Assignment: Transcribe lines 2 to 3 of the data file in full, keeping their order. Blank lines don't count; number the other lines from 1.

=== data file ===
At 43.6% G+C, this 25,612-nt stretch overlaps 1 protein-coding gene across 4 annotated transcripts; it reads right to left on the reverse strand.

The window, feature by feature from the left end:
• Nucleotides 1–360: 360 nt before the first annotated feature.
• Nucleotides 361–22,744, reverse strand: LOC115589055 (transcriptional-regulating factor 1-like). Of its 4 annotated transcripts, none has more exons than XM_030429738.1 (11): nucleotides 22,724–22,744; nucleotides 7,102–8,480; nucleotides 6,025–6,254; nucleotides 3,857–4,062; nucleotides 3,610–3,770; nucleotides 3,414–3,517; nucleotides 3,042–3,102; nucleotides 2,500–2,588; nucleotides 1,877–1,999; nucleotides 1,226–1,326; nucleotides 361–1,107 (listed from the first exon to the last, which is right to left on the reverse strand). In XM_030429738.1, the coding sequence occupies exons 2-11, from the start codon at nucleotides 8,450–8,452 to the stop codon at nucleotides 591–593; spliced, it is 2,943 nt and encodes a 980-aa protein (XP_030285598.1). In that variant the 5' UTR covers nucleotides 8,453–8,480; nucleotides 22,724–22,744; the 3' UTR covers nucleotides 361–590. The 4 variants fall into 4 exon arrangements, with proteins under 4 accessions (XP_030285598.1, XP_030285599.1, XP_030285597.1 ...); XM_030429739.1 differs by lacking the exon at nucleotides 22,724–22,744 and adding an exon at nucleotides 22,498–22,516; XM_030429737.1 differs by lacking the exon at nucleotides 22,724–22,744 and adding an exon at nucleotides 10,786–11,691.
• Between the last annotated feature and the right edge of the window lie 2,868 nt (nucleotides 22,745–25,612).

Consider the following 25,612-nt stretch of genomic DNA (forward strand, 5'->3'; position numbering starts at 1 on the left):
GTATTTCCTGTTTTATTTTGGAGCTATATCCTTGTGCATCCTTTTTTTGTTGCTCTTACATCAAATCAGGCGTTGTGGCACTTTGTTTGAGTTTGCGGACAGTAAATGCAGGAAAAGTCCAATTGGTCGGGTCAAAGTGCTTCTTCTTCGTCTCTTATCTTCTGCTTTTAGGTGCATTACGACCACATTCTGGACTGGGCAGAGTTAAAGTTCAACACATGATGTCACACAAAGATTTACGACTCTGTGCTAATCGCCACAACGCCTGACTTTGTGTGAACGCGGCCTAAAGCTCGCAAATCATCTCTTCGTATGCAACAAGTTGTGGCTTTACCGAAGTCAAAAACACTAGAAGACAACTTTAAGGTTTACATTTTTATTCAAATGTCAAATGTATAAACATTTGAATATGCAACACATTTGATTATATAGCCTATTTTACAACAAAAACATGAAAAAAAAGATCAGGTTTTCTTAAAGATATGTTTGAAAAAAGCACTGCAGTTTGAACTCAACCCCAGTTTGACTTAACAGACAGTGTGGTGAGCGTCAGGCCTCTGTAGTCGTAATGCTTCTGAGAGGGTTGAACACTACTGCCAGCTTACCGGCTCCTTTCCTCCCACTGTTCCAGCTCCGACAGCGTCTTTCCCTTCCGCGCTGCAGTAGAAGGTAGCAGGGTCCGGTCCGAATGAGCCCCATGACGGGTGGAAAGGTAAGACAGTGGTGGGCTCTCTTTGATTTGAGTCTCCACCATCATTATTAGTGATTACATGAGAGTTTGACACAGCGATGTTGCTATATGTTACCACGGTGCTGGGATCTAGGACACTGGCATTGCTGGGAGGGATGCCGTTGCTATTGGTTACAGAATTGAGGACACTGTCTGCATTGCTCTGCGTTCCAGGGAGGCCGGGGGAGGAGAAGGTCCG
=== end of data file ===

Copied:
The window, feature by feature from the left end:
• Nucleotides 1–360: 360 nt before the first annotated feature.